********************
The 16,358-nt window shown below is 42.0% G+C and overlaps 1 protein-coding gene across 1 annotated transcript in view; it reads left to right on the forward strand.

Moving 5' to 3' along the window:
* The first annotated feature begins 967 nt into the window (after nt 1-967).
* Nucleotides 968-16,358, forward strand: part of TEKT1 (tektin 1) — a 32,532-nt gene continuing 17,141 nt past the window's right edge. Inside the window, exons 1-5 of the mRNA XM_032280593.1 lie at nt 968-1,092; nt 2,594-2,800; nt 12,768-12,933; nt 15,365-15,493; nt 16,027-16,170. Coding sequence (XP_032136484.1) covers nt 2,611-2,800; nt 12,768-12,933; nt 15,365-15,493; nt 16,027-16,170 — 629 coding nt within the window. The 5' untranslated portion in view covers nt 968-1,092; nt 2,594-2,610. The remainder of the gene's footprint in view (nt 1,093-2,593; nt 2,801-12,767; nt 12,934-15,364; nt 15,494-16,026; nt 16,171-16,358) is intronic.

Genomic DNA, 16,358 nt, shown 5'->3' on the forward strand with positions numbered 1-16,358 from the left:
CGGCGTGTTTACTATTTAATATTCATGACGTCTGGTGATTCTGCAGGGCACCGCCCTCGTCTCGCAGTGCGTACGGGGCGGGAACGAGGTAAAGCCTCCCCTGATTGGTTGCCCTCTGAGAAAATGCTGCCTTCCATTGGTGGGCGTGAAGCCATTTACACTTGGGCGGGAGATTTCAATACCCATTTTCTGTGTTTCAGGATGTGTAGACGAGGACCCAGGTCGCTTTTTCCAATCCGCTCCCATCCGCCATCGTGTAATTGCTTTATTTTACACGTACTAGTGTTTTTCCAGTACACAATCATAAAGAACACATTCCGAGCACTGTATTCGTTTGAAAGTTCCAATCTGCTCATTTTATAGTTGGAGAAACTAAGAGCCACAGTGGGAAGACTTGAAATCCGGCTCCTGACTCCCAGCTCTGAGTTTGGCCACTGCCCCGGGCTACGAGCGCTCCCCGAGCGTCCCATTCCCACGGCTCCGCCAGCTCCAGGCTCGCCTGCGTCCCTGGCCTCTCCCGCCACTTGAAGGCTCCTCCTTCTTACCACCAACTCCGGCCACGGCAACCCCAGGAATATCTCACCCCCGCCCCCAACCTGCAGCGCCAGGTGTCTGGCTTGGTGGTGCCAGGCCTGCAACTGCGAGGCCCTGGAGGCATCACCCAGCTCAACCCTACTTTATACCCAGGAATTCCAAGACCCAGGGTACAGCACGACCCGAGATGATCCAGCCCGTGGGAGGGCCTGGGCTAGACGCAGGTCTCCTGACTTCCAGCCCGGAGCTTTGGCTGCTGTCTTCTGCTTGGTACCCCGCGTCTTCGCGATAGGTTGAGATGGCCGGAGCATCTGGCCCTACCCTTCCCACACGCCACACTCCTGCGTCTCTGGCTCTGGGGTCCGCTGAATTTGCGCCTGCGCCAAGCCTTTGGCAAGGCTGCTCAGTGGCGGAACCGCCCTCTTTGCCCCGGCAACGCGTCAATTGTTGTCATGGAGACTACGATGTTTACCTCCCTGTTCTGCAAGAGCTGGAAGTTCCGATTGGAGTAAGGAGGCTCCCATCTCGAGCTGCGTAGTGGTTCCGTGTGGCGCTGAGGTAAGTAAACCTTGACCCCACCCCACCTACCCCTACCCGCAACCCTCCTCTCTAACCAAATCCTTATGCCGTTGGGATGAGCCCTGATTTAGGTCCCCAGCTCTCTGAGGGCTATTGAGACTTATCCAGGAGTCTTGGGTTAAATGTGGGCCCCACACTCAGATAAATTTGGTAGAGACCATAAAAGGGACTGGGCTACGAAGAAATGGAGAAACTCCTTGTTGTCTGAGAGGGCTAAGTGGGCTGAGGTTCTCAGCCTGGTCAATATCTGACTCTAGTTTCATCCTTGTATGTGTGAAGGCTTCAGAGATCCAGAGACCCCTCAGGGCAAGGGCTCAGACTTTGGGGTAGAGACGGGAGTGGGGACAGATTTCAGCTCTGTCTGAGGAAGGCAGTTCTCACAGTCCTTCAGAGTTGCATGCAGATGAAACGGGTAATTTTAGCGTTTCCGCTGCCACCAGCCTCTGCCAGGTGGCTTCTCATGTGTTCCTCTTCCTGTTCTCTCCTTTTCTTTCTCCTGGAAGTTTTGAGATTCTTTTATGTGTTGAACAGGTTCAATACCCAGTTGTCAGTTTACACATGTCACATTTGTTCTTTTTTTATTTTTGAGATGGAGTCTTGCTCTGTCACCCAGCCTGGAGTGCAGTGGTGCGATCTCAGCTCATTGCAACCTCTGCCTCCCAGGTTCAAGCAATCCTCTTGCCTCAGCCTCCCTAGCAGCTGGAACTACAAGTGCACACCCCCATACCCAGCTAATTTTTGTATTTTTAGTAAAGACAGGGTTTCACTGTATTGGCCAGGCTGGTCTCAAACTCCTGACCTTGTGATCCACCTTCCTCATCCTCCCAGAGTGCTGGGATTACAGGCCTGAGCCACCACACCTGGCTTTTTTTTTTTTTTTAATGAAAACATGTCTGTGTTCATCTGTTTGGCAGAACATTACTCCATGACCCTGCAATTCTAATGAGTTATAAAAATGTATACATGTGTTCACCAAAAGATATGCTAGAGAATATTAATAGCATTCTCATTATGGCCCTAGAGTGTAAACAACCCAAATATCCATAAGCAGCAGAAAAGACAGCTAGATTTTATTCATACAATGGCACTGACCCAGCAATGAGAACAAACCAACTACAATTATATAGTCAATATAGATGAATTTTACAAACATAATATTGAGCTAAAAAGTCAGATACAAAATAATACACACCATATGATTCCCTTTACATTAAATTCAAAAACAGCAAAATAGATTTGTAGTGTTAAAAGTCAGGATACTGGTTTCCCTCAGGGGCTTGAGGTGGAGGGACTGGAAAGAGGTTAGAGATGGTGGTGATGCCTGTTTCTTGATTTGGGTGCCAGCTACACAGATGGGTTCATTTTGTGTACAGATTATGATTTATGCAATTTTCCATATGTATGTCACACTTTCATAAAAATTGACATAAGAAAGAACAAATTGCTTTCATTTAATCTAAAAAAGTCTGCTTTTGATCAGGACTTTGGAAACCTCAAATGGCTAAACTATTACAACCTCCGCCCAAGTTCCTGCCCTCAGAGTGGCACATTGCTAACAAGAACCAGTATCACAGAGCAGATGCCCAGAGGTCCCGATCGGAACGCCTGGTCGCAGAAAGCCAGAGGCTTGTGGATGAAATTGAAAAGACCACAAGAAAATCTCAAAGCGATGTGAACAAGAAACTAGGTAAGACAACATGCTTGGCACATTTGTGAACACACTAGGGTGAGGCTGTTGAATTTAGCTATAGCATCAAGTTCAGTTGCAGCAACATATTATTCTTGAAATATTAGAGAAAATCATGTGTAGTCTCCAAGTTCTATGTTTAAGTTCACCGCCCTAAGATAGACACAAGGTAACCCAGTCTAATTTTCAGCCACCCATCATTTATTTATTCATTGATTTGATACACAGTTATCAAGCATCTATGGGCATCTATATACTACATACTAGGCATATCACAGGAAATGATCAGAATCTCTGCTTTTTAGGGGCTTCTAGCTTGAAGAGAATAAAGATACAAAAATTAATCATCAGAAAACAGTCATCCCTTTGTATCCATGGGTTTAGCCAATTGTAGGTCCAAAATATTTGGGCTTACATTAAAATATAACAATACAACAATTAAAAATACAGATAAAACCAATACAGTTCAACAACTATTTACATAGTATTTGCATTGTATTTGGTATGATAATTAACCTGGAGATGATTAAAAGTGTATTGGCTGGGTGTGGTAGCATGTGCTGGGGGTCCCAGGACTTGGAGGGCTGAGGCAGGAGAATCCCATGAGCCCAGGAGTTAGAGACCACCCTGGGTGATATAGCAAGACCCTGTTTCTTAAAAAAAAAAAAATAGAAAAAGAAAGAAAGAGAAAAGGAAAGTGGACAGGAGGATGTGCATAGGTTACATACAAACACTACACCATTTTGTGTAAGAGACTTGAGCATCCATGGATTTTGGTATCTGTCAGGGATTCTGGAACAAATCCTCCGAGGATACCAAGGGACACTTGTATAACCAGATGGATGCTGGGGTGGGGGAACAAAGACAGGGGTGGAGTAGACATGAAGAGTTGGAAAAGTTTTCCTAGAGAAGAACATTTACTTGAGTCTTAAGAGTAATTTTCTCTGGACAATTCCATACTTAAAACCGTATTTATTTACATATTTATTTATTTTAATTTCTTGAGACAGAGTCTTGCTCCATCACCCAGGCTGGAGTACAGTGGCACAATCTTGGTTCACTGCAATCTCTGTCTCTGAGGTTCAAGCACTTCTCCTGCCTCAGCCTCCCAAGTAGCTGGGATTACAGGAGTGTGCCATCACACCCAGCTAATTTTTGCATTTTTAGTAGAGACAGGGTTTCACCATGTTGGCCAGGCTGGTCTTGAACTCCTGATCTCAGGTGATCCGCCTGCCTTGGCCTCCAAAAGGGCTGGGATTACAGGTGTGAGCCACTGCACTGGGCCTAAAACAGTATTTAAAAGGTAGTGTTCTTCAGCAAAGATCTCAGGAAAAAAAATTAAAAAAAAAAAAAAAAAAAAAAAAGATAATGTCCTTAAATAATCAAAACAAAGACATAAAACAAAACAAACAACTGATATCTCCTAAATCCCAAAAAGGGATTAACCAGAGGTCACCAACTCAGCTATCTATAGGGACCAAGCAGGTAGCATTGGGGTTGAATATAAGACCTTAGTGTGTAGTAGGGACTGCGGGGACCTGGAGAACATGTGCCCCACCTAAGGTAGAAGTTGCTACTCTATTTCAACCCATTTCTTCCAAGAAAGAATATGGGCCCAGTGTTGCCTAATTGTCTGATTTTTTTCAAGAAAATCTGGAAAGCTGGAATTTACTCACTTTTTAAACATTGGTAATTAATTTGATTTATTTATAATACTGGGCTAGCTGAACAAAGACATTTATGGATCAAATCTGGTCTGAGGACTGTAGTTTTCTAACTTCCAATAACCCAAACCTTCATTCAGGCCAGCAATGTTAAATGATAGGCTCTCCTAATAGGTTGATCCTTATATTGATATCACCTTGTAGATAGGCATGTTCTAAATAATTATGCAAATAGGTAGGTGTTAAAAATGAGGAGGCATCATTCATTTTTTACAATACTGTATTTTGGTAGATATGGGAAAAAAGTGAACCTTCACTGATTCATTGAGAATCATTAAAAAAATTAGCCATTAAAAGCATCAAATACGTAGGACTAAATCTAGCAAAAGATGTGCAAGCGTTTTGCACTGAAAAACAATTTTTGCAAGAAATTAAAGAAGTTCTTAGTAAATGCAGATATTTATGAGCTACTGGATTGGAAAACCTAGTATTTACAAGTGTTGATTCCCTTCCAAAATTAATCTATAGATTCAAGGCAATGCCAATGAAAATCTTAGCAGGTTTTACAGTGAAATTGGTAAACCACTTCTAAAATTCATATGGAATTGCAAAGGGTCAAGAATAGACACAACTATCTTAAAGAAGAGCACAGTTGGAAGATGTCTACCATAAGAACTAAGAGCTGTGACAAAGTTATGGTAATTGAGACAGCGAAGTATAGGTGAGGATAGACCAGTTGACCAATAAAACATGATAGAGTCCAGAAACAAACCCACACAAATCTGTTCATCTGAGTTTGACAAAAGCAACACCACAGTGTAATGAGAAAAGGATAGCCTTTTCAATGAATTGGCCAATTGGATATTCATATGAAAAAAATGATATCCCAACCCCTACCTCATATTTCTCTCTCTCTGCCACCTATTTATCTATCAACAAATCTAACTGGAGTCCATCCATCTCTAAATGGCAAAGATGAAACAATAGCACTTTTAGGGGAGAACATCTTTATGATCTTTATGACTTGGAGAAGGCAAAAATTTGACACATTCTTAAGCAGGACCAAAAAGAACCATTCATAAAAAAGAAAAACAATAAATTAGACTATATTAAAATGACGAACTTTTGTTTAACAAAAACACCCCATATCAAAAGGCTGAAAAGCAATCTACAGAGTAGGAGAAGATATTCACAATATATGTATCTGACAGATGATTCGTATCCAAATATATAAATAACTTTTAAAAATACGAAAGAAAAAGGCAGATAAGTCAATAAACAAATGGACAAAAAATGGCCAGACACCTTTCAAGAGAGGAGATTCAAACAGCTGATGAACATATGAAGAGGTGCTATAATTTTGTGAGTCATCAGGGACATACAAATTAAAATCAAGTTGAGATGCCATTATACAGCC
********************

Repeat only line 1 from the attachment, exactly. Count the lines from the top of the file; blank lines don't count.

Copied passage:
The 16,358-nt window shown below is 42.0% G+C and overlaps 1 protein-coding gene across 1 annotated transcript in view; it reads left to right on the forward strand.